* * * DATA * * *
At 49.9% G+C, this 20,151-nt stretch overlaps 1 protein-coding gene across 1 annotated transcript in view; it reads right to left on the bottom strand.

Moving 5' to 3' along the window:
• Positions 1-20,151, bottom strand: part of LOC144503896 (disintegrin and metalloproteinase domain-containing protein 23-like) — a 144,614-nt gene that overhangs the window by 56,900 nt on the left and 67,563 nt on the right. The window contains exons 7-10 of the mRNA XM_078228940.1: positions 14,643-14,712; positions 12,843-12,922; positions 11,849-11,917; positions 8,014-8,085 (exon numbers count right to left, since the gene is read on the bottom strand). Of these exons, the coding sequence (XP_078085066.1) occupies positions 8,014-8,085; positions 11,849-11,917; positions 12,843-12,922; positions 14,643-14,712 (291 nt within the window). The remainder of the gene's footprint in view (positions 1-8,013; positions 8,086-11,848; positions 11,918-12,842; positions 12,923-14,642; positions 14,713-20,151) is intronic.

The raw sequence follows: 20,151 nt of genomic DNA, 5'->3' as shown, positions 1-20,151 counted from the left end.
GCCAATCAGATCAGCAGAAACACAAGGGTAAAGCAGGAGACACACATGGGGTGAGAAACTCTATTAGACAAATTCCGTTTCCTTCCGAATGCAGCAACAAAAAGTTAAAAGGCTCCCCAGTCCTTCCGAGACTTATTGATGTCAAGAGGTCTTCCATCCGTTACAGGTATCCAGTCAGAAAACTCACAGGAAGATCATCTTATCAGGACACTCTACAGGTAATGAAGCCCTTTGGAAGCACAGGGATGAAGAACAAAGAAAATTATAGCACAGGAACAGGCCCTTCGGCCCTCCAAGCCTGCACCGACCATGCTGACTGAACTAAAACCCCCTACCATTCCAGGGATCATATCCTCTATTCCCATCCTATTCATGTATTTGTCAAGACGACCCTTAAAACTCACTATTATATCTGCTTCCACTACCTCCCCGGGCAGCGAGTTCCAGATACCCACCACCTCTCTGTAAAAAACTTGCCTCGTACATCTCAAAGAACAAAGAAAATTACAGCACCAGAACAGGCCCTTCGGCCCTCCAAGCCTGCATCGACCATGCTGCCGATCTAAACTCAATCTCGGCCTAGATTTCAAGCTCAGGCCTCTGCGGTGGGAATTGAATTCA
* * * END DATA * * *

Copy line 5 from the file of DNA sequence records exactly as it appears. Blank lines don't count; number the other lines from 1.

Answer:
GCCAATCAGATCAGCAGAAACACAAGGGTAAAGCAGGAGACACACATGGGGTGAGAAACTCTATTAGACAAATTCCGTTTCCTTCCGAATGCAGCAACAAAAAGTTAAAAGGCTCCCCAGTCCTTCCGAGACTTATTGATGTCAAGAGGTCTTCCATCCGTTACAGGTATCCAGTCAGAAAACTCACAGGAAGATCATCTTATCAGGACACTCTACAGGTAATGAAGCCCTTTGGAAGCACAGGGATGAAGAACAAAGAAAATTATAGCACAGGAACAGGCCCTTCGGCCCTCCAAGCCTGCACCGACCATGCTGACTGAACTAAAACCCCCTACCATTCCAGGGATCATATCCTCTATTCCCATCCTATTCATGTATTTGTCAAGACGACCCTTAAAACTCACTATTATATCTGCTTCCACTACCTCCCCGGGCAGCGAGTTCCAGATACCCACCACCTCTCTGTAAAAAACTTGCCTCGTACATCTCAAAGAACAAAGAAAATTACAGCACCAGAACAGGCCCTTCGGCCCTCCAAGCCTGCATCGACCATGCTGCCGATCTAAACTCAATCTCGGCCTAGATTTCAAGCTCAGGCCTCTGCGGTGGGAATTGAATTCA